Late Thursday night, Phillies pitcher Brett Myers was seen hitting his wife outside their hotel in Boston. Saturday afternoon, Myers was allowed to take the mound as the starting pitcher against the Red Sox. What kind of message does that send?
As Dan Shaugnessy wrote in the Boston Globe,
It’s just plain wrong. It’s an embarrassment to baseball and an embarrassment to the Phillies. At the very least, Myers would have been better off if he’d been sent home to start counseling with his wife. Or maybe someone in authority could have condemned domestic violence — in the generic sense. Instead all we got was “the game must go on” — 36 hours after a man was arrested for beating his wife.
When I talked about this on my show yesterday, several listeners lambasted me with comments like Don’s:
People are innocent until proven guilty. I suspect that Mr. Myers IS guilty, but reprehensible crime or not, he has not been PROVEN guilty. I’m happy for all of us that talk show hosts and callers do NOT constitute a judge and jury. People in this country who have been accused of a crime and released on bond are free to go to work and do whatever they do for a living. Clearly he should not get special treatment because he is a celebrity (although OJ did), but neither should he be convicted without a trial.
And what do you do if his case never makes it to court, probably because his battered wife refuses to file charges? We may be looking at a classic case of Battered Woman Syndrome here, since she’s the one who bailed him out Thursday night, even though witnesses had heard here screaming, “I’m not going to let you do this to me again!” Do you just let it go? What you would do if you were his employer and he was about to go out and represent your company in the spotlight of public opinion.
Take it off the baseball field and into corporate America — if Myers were an executive who was scheduled to make a huge sales presentation to a major client right after news came out of an incident like this, do you put him front and center at the meeting? I doubt it very much. This wasn’t just an incident that took place behind closed doors, with a he-said-she-said accusation. This took place in front of other people, who were so horrified that they called 911.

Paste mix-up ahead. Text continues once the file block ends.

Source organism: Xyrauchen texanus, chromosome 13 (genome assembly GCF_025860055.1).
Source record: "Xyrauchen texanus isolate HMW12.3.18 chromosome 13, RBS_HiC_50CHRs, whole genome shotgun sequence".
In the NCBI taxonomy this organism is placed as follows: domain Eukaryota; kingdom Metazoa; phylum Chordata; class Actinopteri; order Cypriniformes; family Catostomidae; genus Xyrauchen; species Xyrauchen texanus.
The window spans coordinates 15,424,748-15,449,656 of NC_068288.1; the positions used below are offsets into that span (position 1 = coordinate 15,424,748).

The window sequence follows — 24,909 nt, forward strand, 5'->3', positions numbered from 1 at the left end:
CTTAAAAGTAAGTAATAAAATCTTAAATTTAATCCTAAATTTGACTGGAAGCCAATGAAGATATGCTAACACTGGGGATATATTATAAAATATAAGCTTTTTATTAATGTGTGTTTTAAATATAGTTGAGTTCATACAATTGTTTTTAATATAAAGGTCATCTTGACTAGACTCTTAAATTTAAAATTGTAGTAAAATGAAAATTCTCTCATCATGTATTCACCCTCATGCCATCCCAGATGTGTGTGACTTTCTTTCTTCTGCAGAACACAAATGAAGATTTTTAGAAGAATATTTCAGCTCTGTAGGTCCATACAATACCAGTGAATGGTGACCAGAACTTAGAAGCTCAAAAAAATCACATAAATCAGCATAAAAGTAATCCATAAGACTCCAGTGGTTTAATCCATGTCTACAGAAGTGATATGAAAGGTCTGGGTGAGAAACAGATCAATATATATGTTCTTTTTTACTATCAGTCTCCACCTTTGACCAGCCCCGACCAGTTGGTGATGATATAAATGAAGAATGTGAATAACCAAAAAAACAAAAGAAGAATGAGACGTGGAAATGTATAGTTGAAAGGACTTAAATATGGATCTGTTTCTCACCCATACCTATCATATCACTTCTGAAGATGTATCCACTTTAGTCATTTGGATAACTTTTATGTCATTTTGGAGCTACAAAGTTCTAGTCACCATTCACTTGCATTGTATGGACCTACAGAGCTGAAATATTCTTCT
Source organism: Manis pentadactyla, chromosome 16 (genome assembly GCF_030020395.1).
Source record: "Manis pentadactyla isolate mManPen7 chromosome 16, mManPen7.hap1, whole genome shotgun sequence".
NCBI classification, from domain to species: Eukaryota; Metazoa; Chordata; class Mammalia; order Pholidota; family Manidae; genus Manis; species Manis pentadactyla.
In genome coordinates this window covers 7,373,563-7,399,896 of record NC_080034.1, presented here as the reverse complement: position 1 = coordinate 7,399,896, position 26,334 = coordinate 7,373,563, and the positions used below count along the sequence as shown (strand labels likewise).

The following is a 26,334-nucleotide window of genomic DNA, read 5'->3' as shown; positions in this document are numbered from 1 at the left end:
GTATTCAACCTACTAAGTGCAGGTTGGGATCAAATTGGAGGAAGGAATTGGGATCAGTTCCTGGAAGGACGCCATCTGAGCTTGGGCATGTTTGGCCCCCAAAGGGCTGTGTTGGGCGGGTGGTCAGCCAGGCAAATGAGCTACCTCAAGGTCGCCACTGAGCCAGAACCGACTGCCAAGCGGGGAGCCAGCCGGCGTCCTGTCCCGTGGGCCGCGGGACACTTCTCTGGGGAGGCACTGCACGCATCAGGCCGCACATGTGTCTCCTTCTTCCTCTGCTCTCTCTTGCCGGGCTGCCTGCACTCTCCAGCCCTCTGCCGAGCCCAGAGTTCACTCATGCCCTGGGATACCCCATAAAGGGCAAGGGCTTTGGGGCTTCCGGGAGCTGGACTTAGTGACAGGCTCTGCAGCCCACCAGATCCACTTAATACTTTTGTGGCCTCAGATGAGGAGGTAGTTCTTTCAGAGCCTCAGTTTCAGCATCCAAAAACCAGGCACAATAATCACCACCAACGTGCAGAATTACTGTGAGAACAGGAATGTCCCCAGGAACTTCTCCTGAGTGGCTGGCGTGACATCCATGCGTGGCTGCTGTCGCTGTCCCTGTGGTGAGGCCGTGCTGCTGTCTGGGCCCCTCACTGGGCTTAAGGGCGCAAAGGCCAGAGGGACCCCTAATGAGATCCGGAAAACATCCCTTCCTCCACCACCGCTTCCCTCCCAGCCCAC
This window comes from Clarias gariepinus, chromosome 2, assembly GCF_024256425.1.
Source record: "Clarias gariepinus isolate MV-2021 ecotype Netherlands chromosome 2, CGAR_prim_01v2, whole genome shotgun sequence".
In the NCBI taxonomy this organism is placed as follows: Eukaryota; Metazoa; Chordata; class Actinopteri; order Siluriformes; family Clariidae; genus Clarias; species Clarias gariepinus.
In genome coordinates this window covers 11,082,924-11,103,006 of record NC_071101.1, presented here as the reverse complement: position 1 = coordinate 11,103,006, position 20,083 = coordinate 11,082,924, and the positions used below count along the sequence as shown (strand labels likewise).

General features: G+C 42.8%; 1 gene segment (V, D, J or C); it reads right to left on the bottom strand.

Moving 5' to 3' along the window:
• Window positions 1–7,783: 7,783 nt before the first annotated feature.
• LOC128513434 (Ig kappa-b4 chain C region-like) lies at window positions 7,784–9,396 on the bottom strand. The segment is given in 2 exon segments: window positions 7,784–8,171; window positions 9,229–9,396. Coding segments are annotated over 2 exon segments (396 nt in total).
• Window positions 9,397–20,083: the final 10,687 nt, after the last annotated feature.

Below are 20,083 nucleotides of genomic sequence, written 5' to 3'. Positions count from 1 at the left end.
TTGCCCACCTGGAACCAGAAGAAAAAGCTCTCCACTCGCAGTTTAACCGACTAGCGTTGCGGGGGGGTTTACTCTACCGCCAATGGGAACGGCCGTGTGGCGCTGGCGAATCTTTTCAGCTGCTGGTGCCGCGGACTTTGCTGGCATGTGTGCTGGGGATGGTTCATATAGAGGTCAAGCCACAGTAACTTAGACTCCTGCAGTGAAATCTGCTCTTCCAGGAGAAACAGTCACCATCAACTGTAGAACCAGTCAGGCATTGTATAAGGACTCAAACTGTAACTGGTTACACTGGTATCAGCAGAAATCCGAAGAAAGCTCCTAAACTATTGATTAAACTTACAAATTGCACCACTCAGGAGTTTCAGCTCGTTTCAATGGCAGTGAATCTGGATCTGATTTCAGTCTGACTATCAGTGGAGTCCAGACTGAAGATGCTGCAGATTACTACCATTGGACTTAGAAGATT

There needs to be counseling, someone needs to check into the home situation to see if Kim Myers needs help extricating herself from an ugly situation, whether Brett Myers’ performance is being affected by whatever the hell is going on, why a 6’4″ 240-pound professional athlete is hitting a 5’4″ 120-pound woman, etc.
I’m not convicting him of the crime and sending him to prison, I’m saying he shouldn’t have been allowed to pitch a mere 36 hours after the incident, and that by doing so, the Phillies showed that they don’t care about domestic violence and its victim. Shame on them.
Update 6/27 5:09pm
Myers just announced that he’s taking a “leave of absence” so he can “concentrate on this matter and make plans for whatever assistance is appropriate.” He admitted that his behavior was in appropriate and apologized.
Phillies team president tried to do some image-saving:
“We abhor such violence and recognize that it is a very serious problem affecting a substantial number of victims, particularly women, across the country. If we have been guilty of delay in expressing these sentiments, we are sorry.”
I’m guessing the team will be writing a large check to some battered-women’s shelter or cause soon.